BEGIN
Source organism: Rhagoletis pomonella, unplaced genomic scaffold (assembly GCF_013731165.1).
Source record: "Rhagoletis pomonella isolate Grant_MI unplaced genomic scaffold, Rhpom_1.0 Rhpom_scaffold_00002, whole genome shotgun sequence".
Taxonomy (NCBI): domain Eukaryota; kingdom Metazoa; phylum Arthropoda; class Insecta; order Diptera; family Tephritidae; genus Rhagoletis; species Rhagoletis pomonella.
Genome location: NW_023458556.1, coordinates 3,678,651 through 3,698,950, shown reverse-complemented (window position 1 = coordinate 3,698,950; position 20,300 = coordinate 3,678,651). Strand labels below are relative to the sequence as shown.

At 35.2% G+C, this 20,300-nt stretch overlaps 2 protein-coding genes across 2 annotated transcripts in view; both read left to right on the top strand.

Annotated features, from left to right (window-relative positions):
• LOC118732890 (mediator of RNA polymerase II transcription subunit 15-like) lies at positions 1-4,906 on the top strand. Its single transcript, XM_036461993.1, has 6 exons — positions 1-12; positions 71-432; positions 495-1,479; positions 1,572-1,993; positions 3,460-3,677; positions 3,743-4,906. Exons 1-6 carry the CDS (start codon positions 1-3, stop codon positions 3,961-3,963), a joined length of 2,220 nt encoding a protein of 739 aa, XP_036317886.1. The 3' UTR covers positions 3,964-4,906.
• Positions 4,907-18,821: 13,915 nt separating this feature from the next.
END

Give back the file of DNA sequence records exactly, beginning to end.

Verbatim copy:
Source organism: Rhagoletis pomonella, unplaced genomic scaffold (assembly GCF_013731165.1).
Source record: "Rhagoletis pomonella isolate Grant_MI unplaced genomic scaffold, Rhpom_1.0 Rhpom_scaffold_00002, whole genome shotgun sequence".
Taxonomy (NCBI): domain Eukaryota; kingdom Metazoa; phylum Arthropoda; class Insecta; order Diptera; family Tephritidae; genus Rhagoletis; species Rhagoletis pomonella.
Genome location: NW_023458556.1, coordinates 3,678,651 through 3,698,950, shown reverse-complemented (window position 1 = coordinate 3,698,950; position 20,300 = coordinate 3,678,651). Strand labels below are relative to the sequence as shown.

At 35.2% G+C, this 20,300-nt stretch overlaps 2 protein-coding genes across 2 annotated transcripts in view; both read left to right on the top strand.

Annotated features, from left to right (window-relative positions):
• LOC118732890 (mediator of RNA polymerase II transcription subunit 15-like) lies at positions 1-4,906 on the top strand. Its single transcript, XM_036461993.1, has 6 exons — positions 1-12; positions 71-432; positions 495-1,479; positions 1,572-1,993; positions 3,460-3,677; positions 3,743-4,906. Exons 1-6 carry the CDS (start codon positions 1-3, stop codon positions 3,961-3,963), a joined length of 2,220 nt encoding a protein of 739 aa, XP_036317886.1. The 3' UTR covers positions 3,964-4,906.
• Positions 4,907-18,821: 13,915 nt separating this feature from the next.